A new cancer therapy that employs molecules from genetically altered mice to help patients’ immune systems better detect cancer and destroy it has been hailed as “extraordinary,” with efficacy rates normally considered to be “unprecedented in medicine.” If the results are confirmed, the technique could usher in a new era for cancer treatment, according to a report published by The Guardian. 

The body is naturally able to defend itself against disease and infection. Cancer cells, however, are capable of evading the body’s defenses by interfering with the immune system’s ability to recognize them as a threat, or by suppressing the immune system altogether. This helps the cancer cells to metastasize, or spread throughout the body, and eventually turn into life-threatening tumors. The new therapy counters this effect, helping the immune system recognize the danger.

The treatment first involves collecting T-cells from the bodies of blood cancer patients. These immune cells are responsible for both identifying pathogens and remembering returning pathogens to trigger a faster immune response. Doctors then tag the T cells with a “receptor” molecule derived from genetically altered mice, known as chimeric antigen receptor (CAR), which can attach to both T-cells and tumor cells. Once the tagged T-cells are reintroduced to the cancer patient’s body, they work to prevent cancer evasion from the immune system by helping T-cells target and destroy cancer cells. .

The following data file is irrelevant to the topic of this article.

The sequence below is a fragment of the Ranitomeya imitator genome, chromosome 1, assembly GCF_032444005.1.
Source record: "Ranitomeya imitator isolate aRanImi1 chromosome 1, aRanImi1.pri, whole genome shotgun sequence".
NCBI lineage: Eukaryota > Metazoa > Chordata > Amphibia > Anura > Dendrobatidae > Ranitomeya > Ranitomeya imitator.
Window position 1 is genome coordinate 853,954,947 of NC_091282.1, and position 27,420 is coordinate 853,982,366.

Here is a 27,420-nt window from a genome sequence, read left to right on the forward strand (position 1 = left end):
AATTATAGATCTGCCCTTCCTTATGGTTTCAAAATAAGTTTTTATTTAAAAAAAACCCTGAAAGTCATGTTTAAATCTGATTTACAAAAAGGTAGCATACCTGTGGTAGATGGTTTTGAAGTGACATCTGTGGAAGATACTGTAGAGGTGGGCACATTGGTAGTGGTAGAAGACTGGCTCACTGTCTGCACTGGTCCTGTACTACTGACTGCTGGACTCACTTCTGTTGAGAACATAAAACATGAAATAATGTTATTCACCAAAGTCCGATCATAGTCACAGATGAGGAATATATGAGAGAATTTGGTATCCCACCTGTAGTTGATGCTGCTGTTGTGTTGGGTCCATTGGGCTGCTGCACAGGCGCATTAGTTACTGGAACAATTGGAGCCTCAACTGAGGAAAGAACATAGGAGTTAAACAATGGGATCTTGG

To date, the treatment has only been used on several dozen patients with various types of blood cancer. Although a paper reporting the research is still in review and unpublished, The Guardian reported that some results are already being shared with the public. One study on acute lymphoblastic leukemia, for example, found the treatment eliminated 94 percent of all symptoms. Patients with other types of blood cancer also left the trials with excellent outcomes; response rates were greater than 80 percent and more than half experienced complete remission.

In a recent speech at the annual meeting of the American Association for the Advancement of Science, lead author Dr. Stanley Riddell expressed optimism over the results. While further research is necessary, he said the current results are a “potential paradigm shift” for cancer treatment, Sky News reported. “This is unprecedented in medicine, to be honest, to get response rates in this range in these very advanced patients,” he said.

T-cells are an especially useful target for treatment because of how durable they are. They can live inside a patient's body for years following an initial transfusion, thus providing long-term protection. Yet, there are still risks to T-cell therapy. They’ve previously been associated with cytokine release syndrome, a condition that can lead to hypotension, neurotoxicity, or death from having too many T-cells in the body. Riddell says limiting the number of T-cells doctors reintroduce into patients’ bodies can help prevent this. “There are reasons to be optimistic, there are reasons to be pessimistic,” he said.

For now, the therapy works best on tumors found in blood and bone marrow. The eventual goal is to perfect the process so that it works for any patient, no matter the type of cancer they have, the Guardian reported.